Hospital-at-Home Advocates Believe the Model Can Stave Off Staffing Burnout

Advocates of the hospital-at-home model are continuing to make a strong push for the extension of the Acute Hospital Care at Home waiver.

Specifically, hospitals that have taken advantage of the waiver are saying it needs to stick around because it is actively driving both patient and provider satisfaction.

“One of the focuses of [the Mayo Clinic’s] 2030 plan is ‘the patient will see you now,’” Dr. Michael Maniaci, the medical director of the Mayo Clinic’s Advanced Care at Home program, said on a webinar hosted by the Advanced Care at Home Coalition and McDermott+Consulting last week. “This is focused on individualized medical expertise at the patient’s convenience – not at the institution’s convenience. We’ve tried to flip the script with this, just like Amazon does for shopping or GrubHub does for food and groceries, bringing the product to the customer in their home is what we want for health care.”


As of June 8, 105 health systems and 239 hospitals in 36 states has been approved to provide hospital-level care at home through the the waiver, according to the U.S. Centers for Medicare & Medicaid Services (CMS).

The waiver, however, is set to expire with the public health emergency (PHE). That’s why the “Hospital Inpatient Services Modernization Act” was introduced in March. It would extend for the waiver by two years after the expiration of the PHE, and also require CMS to establish regulations regarding health and safety requirements for the program within a year of the bill’s enactment.

The bill is sponsored by Sens. Tom Carper (D-Del.) and Tim Scott (R-S.C.), as well as Reps. Brad Wenstrup (R-Ohio) and Earl Blumenauer (D-Ore.). The latter two also contributed to the webinar.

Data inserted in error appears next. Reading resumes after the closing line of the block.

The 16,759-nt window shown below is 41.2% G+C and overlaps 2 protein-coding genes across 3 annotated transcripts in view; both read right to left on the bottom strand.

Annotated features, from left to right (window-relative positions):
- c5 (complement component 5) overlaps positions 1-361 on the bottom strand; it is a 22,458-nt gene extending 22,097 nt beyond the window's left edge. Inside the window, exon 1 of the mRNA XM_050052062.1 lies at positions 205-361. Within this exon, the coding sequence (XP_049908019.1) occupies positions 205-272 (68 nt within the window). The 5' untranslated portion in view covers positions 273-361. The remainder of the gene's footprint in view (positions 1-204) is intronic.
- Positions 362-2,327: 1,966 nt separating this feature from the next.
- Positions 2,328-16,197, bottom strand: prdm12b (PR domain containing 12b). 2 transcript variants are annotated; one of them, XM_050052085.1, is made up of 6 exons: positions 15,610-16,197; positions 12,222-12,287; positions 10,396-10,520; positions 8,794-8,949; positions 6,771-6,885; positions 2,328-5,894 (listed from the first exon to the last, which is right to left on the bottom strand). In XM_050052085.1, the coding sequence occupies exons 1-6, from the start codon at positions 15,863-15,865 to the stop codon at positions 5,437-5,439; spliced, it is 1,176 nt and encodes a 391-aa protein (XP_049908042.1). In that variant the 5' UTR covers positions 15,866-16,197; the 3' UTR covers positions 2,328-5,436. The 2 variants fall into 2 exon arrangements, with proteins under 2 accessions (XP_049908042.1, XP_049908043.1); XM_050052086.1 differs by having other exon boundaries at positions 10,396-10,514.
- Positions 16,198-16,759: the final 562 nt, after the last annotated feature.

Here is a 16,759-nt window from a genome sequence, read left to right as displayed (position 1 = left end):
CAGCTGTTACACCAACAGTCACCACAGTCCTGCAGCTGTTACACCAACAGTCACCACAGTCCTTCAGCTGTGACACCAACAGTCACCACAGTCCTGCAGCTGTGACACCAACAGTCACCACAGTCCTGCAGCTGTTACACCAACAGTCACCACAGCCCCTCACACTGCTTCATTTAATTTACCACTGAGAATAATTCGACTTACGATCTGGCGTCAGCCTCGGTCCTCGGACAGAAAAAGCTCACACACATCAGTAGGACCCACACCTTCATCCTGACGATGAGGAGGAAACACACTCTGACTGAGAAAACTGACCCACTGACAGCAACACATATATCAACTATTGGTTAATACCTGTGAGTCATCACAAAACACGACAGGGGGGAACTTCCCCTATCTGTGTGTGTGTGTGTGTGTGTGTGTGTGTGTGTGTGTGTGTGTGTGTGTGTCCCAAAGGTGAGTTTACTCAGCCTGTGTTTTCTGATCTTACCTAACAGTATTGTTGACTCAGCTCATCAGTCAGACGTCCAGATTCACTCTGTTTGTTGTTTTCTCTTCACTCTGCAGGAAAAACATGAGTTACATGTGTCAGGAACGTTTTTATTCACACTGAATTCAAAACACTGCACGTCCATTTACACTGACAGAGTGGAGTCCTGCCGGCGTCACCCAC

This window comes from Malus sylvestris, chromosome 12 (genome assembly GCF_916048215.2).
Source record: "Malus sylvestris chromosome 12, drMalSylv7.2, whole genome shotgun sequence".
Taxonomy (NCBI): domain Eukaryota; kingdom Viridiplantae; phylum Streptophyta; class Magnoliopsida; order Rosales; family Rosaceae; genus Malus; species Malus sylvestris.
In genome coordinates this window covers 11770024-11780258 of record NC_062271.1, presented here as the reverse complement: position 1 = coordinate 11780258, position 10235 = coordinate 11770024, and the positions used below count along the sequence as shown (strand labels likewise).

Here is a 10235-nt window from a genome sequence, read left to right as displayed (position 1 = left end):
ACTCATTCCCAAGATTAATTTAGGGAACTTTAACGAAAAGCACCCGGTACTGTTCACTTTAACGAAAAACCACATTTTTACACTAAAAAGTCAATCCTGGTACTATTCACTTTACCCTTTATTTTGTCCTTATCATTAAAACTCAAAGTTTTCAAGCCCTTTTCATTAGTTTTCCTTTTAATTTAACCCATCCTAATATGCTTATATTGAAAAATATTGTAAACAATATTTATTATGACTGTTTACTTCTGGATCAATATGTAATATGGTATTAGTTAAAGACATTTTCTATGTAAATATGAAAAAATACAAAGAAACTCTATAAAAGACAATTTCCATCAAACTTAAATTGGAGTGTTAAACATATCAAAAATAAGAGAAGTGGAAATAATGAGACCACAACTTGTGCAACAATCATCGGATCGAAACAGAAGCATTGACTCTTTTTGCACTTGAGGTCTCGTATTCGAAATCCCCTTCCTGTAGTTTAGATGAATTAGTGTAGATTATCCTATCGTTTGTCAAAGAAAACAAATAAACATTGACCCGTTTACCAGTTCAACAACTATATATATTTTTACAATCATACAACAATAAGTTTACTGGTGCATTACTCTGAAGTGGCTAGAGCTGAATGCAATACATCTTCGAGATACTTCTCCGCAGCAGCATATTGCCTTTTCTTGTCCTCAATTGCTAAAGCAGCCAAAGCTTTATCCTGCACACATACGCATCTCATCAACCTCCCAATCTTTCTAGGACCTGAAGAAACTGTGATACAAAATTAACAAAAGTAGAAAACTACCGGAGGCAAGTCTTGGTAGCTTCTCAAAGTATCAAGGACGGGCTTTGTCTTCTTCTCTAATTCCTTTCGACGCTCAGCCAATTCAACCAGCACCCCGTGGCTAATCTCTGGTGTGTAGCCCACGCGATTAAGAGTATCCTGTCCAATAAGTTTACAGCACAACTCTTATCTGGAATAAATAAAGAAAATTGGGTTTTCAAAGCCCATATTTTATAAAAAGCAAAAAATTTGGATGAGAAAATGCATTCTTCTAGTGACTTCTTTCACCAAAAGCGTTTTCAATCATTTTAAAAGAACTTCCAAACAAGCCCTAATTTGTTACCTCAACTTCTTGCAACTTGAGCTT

“To get to the future we need to move past today by extending the waiver we were granted during the public health emergency,” Maniaci continued. “By extending the waiver, we will continue to care for our sickest patients wherever they may be. And we will continue to collect vital data on the hospital-without-walls effort.”

Patient and provider satisfaction

The waiver was initially for hospitals and health systems to create more capacity during COVID-19 spikes over the last two-plus years.

Since then, it has been touted as the future of care for patients.

“About a quarter of our patients have Medicaid and about a quarter of our patients are dual-eligible,” Constantinos Michaelidis, the medical director of UMass Memorial Health’s hospital-at-home program, said on the webinar. “And so these are typically the most disadvantaged, often with the largest socioeconomic challenges. And they often have a lot of distrust of the existing health care system. And so by being in their home during this period of time, in our hospital-at-home program, we have several advantages.”

Those advantages, according to Michaelidis, include a greater comfortability for patients, a better understanding of their social challenges and a better scope of their total health care picture – which can be addressed in the home.

But perhaps a less expected development from the hospital-at-home wave has been the effect its had on staff.

“There have been a number of folks who have come to us and said, ‘You know, I actually was going to leave the profession because I was too burnt out, but I feel like I’ve had a rejuvenation by coming to our home hospital program,’” Michaelidis said.

Mae Centeno, the chief nursing officer of virtual care delivery at Texas Health Resources, reiterated that sentiment.

“Nursing is a physically, emotionally and mentally taxing job,” she said. “And so there are several nurses who are not yet quite ready to retire, but are thinking they want to retire because of the current environment, and just what they’ve experienced the last two years. Then on the other hand, we also have nurses who love nursing and don’t want to wait until they’re burnt out, but they want to have another avenue to be able to use their skill set. So this was such a welcome change for them.”

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